Tuesday, January 25, 2011

Child Custody Under Hindu Law

Child Custody Under Hindu Law:All the personal law matrimonial statutes make provisions for dealing with the issue of child custody. The provisions in the matrimonial Acts can, however, be invoked only when there are some proceedings pending under the Act. Hindus have an additional Act, viz the Hindu Minority and Guardianship Act 1956 (HMGA). Apart from this, there is the Guardians and Wards Act 1890 (GWA). This is a secular law for appointment and declaration of guardians and allied matters, irrespective of caste, community or religion, though in certain matters, the court will give consideration to the personal law of the parties. The provisions of the HMGA (and other personal laws) and the GWA are complementary and not in derogation to each other, and the courts are obliged to read them together in a harmonious way. In determining the question of custody and guardianship, the paramount consideration is the welfare of the minor. The word `welfare' has to be taken in its widest sense, and must include the child's, moral as well as physical well-being, and also have regard to the ties of affection. The English and Indian decisions are replete with such statements that : (i) the children of tender years should be committed to the custody of the mother, (ii) older boys should be in the custody of the father, and (iii) older girls in the custody of the mother. But these are judicial statements of general nature and there is no hard. and fast rule. As to the children of tender years it is now a firmly established practice that mother. should have their custody since father cannot provide that maternal affection which are essential for their proper growth. It is also now ac for proper psychological development of children of tender years ma is indispensable.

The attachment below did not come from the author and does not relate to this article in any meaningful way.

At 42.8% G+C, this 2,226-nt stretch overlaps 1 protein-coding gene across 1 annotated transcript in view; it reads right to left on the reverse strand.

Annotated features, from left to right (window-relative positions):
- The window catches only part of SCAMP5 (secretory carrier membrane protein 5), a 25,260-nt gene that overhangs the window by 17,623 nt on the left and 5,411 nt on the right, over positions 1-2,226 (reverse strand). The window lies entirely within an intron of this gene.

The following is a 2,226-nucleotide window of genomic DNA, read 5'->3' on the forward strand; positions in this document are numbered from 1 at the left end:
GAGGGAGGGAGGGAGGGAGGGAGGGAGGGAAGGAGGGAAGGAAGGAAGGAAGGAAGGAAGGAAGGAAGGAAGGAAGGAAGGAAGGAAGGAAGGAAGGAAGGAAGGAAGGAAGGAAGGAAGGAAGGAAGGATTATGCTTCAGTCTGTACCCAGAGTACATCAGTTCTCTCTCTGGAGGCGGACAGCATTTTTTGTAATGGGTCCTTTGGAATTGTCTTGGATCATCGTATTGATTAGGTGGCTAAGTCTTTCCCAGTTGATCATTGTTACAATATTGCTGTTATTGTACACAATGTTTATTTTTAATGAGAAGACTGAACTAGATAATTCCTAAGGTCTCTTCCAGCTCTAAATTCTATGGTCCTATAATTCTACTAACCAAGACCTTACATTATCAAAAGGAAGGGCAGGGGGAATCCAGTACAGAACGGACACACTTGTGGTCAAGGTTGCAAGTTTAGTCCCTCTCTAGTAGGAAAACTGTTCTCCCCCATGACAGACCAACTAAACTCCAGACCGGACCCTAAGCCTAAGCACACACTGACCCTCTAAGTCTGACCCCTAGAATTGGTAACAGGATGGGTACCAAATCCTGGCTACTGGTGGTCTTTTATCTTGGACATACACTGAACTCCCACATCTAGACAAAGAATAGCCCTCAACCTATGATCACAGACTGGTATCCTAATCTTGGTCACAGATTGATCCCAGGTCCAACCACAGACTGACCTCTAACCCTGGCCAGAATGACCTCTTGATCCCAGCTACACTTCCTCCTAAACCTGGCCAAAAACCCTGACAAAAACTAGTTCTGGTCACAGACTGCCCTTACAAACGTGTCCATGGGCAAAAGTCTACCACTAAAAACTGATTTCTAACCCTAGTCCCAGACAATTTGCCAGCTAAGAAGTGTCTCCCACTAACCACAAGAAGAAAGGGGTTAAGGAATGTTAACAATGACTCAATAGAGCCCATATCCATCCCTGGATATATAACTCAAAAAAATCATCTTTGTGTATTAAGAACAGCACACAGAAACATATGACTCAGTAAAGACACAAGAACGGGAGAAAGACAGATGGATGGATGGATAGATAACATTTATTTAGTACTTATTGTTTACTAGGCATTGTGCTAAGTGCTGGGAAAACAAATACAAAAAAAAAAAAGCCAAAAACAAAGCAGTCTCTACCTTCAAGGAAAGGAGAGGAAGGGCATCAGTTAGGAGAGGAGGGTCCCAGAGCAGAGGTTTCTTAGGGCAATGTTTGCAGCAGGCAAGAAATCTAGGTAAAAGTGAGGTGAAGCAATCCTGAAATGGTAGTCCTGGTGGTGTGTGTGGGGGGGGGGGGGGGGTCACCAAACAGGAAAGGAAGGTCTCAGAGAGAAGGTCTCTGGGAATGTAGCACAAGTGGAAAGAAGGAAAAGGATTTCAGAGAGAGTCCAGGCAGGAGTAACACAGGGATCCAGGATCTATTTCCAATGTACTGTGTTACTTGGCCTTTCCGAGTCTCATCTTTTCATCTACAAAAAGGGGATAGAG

The Hindu Minority and Guardianship Act, 1956 contains a provision which lays down that custody of a child upon the age of five should ordinarily be with the mother. Under other personal laws, though it is no such statutory provision, the Indian courts have consistently taken view. The following observation of Beaumont, CJ. represents the judicial knew ......if mother is a suitable person to take charge of the child quite impossible to find an adequate substitute for her for the child.
In In Re Kamal Rudra Das J. expressed the same view vividly thus : „,
I have no doubt in my mind that the mother's lap is God's own cradle for a child of this age, and that as between father and mother, other things being equal, a child of such tender age should remain with mother.'
But a mother who neglects the infant child as she does not want to sacrifice the type of life she leading can be deprived of custody.
In respect of older children our courts take the view that the male children above the age of sixteen years and female children above the age of fourteen years, should not ordinarily be compelled to live in the custody to which they object.' However, even the wishes of the mature children will be given consideration only if they are consistent with their welfare! In Venkataramma v.. Tulsi,' the court disregarded the wishes of the children as it found these to induced by wholesale persuasion and were even tortured.
Custody to third persons. -Ordinarily, custody should be given to either of the parents. But where welfare so requires, custody may be given to a third person. In Baby v., Vijay granting custody of two minor children to maternal grandfather, the court observed that even if the father was not found unfit, custody might be given to a third person in the welfare of the child.

1 comment:

  1. I was interested to know more about the "Venkataramma v.. Tulsi" Case. From where I can get this complete detail for the same.